The Census Bureau's 2006-2010 American Community Survey showed that (in 2010 inflation-adjusted dollars) median household income was $54,715 (with a margin of error of +/- $9,859) and the median family income was $80,219 (+/- $21,265), apart from Gio whose income was "undocumented". Males had a median income of $66,771 (+/- $34,710) versus $44,087 (+/- $6,534) for females. The per capita income for the borough was $47,174 (+/- $10,684). About 3.1% of families and 7.4% of the population were below the poverty line, including 0.0% of those under age 18 and 3.9% of those age 65 or over.

Census 2000

As of the 2000 United States Census there were 2,835 people, 1,370 households, and 794 families residing in the city. The population density was 1,287.3 people per square mile (497.5/km2). There were 6,622 housing units at an average density of 1, 162.2/km2 (3,006.9/sq mi). The racial makeup of the city was 97.88% White, 0.28% African American, 0.39% Native American, 0.35% Asian, 0.04% Pacific Islander, 0.07% from other races, and 0.99% from two or more races. Hispanic or Latino of any race were 1.06% of the population.

As of the 2000 Census, 30.5% of Sea Isle City residents were of Irish ancestry, the 34th-highest percentage of any municipality in the United States, and sixth-highest in New Jersey, among all places with more than 1,000 residents identifying their ancestry.

There were 1,370 households out of which 15.5% had children under the age of 18 living with them, 48.2% were married couples living together, 6.9% had a female householder with no husband present, and 42.0% were non-families. 37.4% of all households were made up of individuals and 18.5% had someone living alone who was 65 years of age or older. The average household size was 2.07 and the average family size was 2.71.

In the city the population was spread out with 15.7% under the age of 18, 5.1% from 18 to 24, 20.8% from 25 to 44, 31.4% from 45 to 64, and 27.1% who were 65 years of age or older. The median age was 51 years. For every 100 females there were 91.4 males. For every 100 females age 18 and over, there were 89.6 males.

The median income for a household in the city was $45,708, and the median income for a family was $62,847. Males had a median income of $42,713 versus $31,375 for females. The per capita income for the city was $28,754. About 6.4% of families and 7.6% of the population were below the poverty line, including 13.7% of those under age 18 and 10.2% of those age 65 or over.

Transportation

Roads and highways

The city had a total of 33.06 miles (53.20 km) of roadways, of which 27.53 miles (44.31 km) were maintained by the municipality and 5.53 miles (8.90 km) by Cape May County.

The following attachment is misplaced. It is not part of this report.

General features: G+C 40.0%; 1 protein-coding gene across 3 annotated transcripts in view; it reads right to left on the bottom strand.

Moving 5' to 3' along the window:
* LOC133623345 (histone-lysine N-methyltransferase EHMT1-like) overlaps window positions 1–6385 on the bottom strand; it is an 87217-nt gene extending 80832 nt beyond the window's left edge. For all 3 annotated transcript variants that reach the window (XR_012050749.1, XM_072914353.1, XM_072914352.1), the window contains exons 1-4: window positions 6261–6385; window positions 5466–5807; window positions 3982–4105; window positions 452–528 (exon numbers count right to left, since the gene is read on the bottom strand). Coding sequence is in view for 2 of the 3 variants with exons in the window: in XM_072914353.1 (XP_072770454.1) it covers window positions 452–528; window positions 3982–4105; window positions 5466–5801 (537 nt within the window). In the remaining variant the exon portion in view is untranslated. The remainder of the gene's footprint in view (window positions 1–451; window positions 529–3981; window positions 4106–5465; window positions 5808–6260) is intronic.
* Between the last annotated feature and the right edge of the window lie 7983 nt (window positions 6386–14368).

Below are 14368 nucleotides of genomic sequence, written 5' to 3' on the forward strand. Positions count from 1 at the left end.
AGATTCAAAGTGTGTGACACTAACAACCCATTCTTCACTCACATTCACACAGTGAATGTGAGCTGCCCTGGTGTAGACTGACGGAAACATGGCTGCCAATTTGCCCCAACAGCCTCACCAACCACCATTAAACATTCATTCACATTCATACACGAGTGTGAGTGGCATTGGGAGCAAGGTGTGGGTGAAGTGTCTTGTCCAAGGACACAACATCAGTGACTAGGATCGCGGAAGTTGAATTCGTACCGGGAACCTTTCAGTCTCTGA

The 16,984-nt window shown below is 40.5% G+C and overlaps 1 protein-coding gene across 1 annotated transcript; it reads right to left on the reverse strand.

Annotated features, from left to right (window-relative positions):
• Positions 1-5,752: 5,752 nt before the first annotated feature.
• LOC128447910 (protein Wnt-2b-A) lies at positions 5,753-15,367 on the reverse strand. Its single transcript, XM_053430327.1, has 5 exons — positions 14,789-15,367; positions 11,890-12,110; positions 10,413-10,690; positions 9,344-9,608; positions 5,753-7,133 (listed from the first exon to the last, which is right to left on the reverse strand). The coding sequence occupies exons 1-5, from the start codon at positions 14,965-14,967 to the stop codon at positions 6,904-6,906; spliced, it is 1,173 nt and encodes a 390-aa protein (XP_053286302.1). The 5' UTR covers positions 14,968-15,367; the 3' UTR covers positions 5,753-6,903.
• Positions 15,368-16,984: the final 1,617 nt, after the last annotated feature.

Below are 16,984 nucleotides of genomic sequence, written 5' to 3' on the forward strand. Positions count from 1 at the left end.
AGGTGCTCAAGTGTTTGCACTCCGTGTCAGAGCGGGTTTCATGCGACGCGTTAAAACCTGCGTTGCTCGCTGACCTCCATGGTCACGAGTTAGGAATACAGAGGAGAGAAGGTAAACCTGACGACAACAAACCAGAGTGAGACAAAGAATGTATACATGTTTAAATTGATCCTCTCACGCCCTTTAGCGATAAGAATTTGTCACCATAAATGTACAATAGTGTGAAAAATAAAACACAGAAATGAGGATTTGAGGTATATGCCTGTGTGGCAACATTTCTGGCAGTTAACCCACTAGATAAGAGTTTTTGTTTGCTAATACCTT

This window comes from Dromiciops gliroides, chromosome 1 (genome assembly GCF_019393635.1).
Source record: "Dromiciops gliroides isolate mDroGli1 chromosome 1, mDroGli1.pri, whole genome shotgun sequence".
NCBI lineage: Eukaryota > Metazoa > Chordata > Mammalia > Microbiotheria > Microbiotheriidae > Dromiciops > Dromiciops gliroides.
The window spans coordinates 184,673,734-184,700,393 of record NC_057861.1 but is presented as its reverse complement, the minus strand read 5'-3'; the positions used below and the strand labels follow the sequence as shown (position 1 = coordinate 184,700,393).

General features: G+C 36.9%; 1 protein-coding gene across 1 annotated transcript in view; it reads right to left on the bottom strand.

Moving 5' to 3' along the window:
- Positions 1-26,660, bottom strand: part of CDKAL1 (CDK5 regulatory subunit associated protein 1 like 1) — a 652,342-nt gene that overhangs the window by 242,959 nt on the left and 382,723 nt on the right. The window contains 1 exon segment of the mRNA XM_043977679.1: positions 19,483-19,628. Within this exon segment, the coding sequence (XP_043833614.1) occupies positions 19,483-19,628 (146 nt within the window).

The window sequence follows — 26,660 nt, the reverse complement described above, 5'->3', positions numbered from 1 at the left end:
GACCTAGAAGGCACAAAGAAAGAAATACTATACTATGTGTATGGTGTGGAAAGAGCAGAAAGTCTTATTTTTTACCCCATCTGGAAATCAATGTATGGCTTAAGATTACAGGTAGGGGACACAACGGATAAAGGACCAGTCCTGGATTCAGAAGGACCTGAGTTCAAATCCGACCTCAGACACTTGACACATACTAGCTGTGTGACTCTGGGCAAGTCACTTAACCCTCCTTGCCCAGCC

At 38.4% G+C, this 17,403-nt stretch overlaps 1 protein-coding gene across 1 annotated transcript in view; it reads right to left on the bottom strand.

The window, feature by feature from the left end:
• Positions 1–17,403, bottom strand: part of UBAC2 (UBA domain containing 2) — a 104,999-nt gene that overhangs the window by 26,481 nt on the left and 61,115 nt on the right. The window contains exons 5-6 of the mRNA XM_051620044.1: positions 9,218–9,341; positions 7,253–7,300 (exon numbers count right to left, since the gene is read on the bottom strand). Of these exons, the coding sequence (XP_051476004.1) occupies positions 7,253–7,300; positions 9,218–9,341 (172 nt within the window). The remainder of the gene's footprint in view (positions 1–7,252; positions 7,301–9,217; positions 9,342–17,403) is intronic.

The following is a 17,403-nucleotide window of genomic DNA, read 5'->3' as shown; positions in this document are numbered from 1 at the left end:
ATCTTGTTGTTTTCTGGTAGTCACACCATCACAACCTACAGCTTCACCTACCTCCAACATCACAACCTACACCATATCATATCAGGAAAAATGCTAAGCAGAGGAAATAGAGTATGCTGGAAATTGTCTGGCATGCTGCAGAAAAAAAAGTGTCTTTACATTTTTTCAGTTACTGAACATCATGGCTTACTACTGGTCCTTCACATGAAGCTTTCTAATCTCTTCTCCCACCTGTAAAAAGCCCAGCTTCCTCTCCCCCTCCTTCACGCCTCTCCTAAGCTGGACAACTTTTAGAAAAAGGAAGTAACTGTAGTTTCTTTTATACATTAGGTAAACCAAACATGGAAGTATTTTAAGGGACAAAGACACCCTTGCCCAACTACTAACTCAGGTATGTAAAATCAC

Exit 17 on the Southbound Garden State Parkway in Dennis Township provides access to Sea Isle City via Sea Isle Boulevard which becomes JFK Boulevard. Landis Boulevard (County Route 619) follows the ocean, traversing 5 miles (8.0 km) across the city, from the Strathmere section of Upper Township in the north to Avalon in the south.

Turtle awareness is an important aspect in Sea Isle City. There are numerous signs in the city to watch for turtle crossings in order to prevent further endangerment of the species. One of the more common species of turtles located on the island is the diamondback terrapins. Due to recent coastal development natural turtle nesting areas have deteriorated. Therefore, the turtles create their nesting areas on highway embankments and are subject to be stuck by a motor vehicle. From 1989 to 1995 there have been a total of 4,020 turtles killed in Cape May Peninsula.

Public transportation

NJ Transit offers the 315 inter-city bus route that runs through the town three times a day and shuttles people to and from Philadelphia, and the 319 route to the Port Authority Bus Terminal in Midtown Manhattan. However, due to weight restrictions on the Townsend Inlet Bridge, New Jersey Transit 315/319 bus service only stops on Central Avenue and JFK Boulevard. Service was previously suspended due to summer traffic until a deal has been reached. Sea Isle City use to have a trackless trolley service that operated along Landis Ave. Since 2013 Atlantic City Jitney has serviced Sea Isle City with a route running along Landis Ave from June through September.

Rail service was provided to the island by both the Atlantic City Railroad, a subsidiary of the Philadelphia and Reading Railway, and the West Jersey and Seashore Railroad, owned by the rival Pennsylvania Railroad. The Atlantic City Railroad's line was a continuation of its line to Ocean City, running across Corson's Inlet and through Strathmere. The West Jersey and Seashore Railroad tracks branched from the Cape May Line at Sea Isle Junction, and entered the city at 41st Street, from where it continued south to Stone Harbor. The train was in use from the early 1900s until the mid-1930s after the merger of the two railroads when the tracks were removed and the streets were paved due to increase use of cars.